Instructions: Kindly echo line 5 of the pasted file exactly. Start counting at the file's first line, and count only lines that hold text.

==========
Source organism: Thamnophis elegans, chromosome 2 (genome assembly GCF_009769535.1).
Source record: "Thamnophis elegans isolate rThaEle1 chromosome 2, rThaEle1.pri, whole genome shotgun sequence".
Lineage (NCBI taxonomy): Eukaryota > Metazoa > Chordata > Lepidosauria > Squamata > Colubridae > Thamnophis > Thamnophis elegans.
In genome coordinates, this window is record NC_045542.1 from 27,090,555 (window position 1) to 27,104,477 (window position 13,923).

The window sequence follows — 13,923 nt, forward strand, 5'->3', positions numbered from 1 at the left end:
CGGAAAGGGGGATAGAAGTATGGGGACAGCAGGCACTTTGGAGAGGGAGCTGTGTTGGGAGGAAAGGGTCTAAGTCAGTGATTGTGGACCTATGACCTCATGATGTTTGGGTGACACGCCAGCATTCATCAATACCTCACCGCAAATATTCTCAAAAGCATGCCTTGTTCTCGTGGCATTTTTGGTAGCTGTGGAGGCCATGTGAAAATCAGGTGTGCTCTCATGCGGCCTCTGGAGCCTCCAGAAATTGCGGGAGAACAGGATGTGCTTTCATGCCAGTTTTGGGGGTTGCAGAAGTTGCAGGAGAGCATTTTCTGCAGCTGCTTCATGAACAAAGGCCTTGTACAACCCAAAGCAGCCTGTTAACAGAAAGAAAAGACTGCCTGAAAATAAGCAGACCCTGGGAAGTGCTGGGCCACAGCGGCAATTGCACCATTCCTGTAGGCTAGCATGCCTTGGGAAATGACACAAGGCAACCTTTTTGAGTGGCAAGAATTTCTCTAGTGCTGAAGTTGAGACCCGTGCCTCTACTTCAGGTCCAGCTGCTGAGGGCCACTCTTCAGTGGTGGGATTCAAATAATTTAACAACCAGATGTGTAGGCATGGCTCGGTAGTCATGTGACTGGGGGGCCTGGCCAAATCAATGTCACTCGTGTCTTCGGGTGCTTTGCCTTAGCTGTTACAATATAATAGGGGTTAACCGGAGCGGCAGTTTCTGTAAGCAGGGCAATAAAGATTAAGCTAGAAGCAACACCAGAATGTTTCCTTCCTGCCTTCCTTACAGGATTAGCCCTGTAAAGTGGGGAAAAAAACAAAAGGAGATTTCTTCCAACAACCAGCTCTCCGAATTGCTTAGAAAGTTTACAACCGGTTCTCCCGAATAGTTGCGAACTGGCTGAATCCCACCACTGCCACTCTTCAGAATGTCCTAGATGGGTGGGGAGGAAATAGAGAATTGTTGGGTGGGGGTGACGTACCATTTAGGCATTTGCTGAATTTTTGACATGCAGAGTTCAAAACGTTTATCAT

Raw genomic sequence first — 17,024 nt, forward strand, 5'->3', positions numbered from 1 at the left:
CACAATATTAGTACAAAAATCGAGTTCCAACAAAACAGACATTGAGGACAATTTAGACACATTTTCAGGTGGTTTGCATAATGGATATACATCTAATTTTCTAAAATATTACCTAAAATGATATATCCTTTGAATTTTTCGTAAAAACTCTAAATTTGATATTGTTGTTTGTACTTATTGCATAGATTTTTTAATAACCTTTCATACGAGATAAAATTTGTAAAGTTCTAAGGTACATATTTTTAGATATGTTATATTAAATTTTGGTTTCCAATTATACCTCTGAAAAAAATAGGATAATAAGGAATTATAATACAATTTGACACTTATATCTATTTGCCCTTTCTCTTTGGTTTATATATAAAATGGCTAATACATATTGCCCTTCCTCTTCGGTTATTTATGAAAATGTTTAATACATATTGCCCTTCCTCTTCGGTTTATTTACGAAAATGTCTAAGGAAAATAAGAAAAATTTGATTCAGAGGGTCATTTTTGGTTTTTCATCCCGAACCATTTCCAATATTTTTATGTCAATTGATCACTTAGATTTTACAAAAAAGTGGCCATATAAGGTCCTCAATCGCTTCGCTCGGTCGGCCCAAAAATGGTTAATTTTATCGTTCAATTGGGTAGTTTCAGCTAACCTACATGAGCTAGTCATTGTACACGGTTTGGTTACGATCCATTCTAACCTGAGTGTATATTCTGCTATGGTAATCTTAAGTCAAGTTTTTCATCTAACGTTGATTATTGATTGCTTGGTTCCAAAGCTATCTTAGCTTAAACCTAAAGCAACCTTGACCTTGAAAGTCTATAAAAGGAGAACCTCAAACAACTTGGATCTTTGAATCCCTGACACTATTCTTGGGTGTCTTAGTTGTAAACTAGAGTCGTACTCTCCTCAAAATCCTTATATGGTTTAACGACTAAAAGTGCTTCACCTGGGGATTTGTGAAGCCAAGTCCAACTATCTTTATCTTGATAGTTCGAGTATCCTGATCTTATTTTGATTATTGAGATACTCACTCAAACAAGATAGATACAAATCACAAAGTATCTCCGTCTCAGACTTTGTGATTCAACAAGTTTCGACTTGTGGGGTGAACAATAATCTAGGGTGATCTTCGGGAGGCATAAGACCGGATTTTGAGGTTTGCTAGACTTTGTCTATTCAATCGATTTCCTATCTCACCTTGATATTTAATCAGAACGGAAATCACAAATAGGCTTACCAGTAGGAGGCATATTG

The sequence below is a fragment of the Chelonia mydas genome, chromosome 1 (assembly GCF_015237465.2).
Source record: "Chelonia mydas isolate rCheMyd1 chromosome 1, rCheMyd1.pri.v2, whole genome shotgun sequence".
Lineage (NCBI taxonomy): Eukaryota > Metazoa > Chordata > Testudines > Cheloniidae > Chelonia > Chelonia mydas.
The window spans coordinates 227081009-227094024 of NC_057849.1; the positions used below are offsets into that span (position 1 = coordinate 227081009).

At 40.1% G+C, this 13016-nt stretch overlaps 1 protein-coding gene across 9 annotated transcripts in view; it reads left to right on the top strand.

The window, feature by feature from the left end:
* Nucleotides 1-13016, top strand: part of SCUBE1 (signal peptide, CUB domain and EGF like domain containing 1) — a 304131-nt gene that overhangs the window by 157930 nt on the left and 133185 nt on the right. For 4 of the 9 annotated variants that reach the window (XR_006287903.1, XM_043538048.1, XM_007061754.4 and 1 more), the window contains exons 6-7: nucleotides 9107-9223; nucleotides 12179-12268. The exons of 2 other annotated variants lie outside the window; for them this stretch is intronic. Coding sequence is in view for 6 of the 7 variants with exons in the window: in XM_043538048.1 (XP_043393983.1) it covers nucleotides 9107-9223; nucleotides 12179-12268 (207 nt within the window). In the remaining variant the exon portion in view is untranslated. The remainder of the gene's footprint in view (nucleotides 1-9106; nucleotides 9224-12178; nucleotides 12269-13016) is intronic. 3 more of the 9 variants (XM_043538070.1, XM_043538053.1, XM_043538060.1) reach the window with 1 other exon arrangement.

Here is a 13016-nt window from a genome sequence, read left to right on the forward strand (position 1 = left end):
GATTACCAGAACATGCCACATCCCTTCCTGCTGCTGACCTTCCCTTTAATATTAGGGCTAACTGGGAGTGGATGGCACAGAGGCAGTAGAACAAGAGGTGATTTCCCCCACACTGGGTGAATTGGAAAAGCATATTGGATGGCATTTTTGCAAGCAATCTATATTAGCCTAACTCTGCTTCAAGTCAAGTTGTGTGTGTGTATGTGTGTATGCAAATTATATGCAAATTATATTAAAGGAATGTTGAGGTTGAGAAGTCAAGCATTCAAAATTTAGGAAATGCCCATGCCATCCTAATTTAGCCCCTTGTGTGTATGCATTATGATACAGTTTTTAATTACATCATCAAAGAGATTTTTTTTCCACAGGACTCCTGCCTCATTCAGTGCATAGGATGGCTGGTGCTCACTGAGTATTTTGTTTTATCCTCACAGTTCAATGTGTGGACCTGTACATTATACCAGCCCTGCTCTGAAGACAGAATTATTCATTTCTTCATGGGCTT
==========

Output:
The window sequence follows — 13,923 nt, forward strand, 5'->3', positions numbered from 1 at the left end: